Mortgage payments can be made in part through rental income, buying you time. In an ideal world, you’d be able to sell your property within a year, once its value has improved and your mortgage balance has decreased.

7. You Have a Future Return Date for the House

Though life has the potential to take you in many different directions, you will inevitably circle back to where you began. For that reason, it’s important to have somewhere to return to after your travels are done.

If you are planning to move overseas or have a temporary job assignment out of town, renting your home is a good option.

However, if your absence won’t be lengthy, Airbnb could be a great option for a short-term rental. You can relax knowing that you won’t have to time your move back to the conclusion of a tenant’s lease.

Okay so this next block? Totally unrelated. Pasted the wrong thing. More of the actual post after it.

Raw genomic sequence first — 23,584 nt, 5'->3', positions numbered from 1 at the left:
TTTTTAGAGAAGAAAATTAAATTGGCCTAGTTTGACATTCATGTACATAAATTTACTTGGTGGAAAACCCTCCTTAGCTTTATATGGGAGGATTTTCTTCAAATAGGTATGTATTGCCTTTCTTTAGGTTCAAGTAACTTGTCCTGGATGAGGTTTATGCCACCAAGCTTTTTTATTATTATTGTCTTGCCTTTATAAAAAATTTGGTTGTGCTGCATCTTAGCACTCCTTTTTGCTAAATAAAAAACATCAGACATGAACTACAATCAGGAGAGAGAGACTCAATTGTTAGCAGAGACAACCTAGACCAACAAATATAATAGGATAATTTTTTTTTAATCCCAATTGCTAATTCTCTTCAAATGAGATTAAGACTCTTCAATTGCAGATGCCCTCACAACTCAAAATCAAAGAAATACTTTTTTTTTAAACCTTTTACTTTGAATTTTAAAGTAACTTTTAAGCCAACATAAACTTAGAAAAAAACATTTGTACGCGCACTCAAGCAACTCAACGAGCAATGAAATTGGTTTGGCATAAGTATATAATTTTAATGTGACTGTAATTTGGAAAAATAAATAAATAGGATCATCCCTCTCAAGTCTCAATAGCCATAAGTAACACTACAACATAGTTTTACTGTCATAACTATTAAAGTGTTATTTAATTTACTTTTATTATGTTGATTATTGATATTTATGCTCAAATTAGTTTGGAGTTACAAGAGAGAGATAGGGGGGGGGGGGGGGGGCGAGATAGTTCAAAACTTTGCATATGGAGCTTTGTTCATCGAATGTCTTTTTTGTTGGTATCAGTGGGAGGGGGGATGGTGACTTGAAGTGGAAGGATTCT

8. You Want to Keep Accumulating Equity

There is such a thing as seller’s remorse, and it’s typically generated by selling an object before it reaches its maximum potential value. There is a possibility that the value of your home has increased since you purchased it, and there is also a potential that it will continue to increase while you continue to own it.

By renting out the property, you can earn passive income and increase the value of your investment through the accumulation of equity.

9. You Haven’t been a Resident of the House very Long.

The tax burden that results from selling your property too soon after purchasing it can be quite large, especially if you make a profit. The rate of short-term capital gains tax is the same as the rate of personal income tax, so both will apply if you sell your house in less than a year.

If you hold on to your house for more than a year, you can benefit from long-term capital gains tax rates of around 15%. But there’s a caveat for people who’ve owned their homes for at least two of the last five years: they don’t have to pay the tax.